Homeschooling is no new concept, but with mounting concerns around Covid-19, it may be more on parents’ radars than ever. 

In the past, people have believed that homeschooled kids don’t receive proper education. But as life changes, so do we. 

In fact, research shows just that. According to Admissionsly, until 2019, the number of homeschooled students was growing by 2% to 8% annually. Then, from 2019 to the fall of 2020, the number increased to 9%

Homeschooling is, objectively, a different experience than traditional school. But while some people can’t imagine teaching their children and being with them for the entire week, others welcome the opportunity. 

Homeschooling pro: Scheduling conveniency & flexibility

With traditional schooling, there’s typically a rigid schedule. If students have commitments within this schedule, they face challenges. They may miss auditions, interviews, or practices. Or, they may fall behind in school. It can be difficult to balance so much when school takes up most of the weekday. 

Homeschooling allows for you and your kids to craft your own, unique schedules. And this can benefit all of you. Maybe you’re finally able to hit the grocery store in the AM, when the other parents are dropping kids off at school!

Homeschooling con: Lack of socialization

Since homeschooling usually only includes your children, they may miss out on some socialization that comes with traditional school. 

Group play time, recess, and lunch hours are all important parts of school, since students learn about making friends, developing empathy, and general social skills. These are opportunities that homeschooling doesn’t necessarily offer. 

This isn’t to say that homeschooling won’t involve socialization—but it certainly is different, and will be more difficult to create the same opportunities (if that’s what your kid desires/needs). That being said, it’s then up to you as the parent—and now teacher—to provide  socialization opportunities.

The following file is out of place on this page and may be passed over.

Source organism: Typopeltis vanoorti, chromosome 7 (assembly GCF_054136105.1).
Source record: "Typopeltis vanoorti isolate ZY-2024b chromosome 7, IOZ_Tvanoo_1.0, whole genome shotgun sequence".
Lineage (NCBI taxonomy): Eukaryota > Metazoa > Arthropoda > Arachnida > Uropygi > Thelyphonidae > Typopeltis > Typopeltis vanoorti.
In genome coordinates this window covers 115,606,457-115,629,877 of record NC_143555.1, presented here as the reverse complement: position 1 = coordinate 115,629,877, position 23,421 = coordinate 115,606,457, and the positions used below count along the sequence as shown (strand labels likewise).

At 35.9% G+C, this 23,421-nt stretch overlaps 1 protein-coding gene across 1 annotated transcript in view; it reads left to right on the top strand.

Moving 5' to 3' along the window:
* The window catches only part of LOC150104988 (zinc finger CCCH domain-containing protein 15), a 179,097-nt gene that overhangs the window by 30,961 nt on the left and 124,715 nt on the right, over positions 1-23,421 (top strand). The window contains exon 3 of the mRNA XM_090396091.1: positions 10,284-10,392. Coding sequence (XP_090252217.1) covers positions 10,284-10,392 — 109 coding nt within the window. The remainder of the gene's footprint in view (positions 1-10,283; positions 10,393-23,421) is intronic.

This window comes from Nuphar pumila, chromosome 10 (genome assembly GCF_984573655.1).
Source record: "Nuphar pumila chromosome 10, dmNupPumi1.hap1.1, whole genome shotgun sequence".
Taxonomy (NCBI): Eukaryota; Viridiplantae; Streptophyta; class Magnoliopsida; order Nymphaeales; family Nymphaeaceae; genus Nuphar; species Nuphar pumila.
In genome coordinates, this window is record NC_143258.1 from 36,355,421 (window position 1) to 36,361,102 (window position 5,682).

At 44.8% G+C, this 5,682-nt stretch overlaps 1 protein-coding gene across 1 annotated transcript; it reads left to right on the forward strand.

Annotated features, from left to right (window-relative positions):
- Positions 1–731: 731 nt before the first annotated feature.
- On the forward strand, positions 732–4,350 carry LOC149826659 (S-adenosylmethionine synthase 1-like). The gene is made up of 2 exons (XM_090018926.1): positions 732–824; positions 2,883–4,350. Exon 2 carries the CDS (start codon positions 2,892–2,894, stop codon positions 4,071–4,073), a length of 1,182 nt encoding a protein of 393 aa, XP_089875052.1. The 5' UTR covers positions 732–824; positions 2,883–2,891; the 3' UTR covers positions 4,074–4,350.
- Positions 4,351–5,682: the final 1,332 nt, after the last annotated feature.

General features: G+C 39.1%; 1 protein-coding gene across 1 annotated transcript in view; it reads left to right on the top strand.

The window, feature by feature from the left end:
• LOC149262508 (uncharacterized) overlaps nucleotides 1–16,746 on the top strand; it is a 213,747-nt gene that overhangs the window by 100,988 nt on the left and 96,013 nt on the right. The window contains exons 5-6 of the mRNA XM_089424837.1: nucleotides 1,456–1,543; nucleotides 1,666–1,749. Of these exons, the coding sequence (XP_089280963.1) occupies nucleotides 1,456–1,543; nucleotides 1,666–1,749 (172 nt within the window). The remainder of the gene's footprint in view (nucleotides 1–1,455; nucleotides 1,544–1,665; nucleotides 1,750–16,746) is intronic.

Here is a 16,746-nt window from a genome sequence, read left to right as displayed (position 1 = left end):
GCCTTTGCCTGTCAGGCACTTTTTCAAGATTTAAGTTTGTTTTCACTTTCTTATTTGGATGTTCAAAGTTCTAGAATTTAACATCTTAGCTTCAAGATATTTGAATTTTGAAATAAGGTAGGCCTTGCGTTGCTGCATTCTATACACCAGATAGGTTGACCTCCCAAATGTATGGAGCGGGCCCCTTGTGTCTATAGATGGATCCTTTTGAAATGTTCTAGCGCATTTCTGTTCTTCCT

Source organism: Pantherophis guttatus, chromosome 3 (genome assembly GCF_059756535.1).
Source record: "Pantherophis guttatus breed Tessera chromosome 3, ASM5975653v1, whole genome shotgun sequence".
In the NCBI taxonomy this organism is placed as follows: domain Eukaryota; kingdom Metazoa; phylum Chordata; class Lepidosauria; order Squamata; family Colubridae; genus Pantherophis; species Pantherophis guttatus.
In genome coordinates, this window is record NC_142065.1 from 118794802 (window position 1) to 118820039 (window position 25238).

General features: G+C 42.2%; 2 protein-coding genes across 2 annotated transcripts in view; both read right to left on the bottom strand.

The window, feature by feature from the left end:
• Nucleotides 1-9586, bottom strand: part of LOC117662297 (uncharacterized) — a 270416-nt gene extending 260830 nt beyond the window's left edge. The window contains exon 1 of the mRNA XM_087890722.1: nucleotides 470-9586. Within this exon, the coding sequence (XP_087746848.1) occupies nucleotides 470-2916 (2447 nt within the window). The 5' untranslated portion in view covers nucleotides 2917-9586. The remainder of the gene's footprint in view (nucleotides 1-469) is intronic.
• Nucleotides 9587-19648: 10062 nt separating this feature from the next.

A great first step is to find some contacts who are also homeschooling their children and make plans to get together. 

Homeschooling pro: Individualized instruction

One major benefit to homeschooling is that since the “class” is so little, it can be tailored to each student’s skills, weaknesses, and interests.

Does your child need extra help crafting a persuasive essay? Are they particularly interested in mastering a foreign language? With homeschooling, you have the freedom to individualize lessons to these particularities.  You can spend extended times on subjects where your children need extra help, and fast-forward through topics about which they feel confident.  

Homeschooling con: Missing out on experiences

The reality is that schools plan field trips & several in-school events—and even if you plan the same trips with your kids, it’s not really the same. The socialization and group dynamic aspects here are major, since adolescents are largely developing both socially and emotionally during this time. 

In addition to the trips they might miss out on, there are many other events that students in traditional schools enjoy. For instance: the school play, field days, pep rally, team sports, etc. 

Homeschooling pro: Less covid exposure

At this time, many families are still very diligently monitoring their health and are concerned about the pandemic. And rightly so, since many of us haven’t lived in a time like this ever before.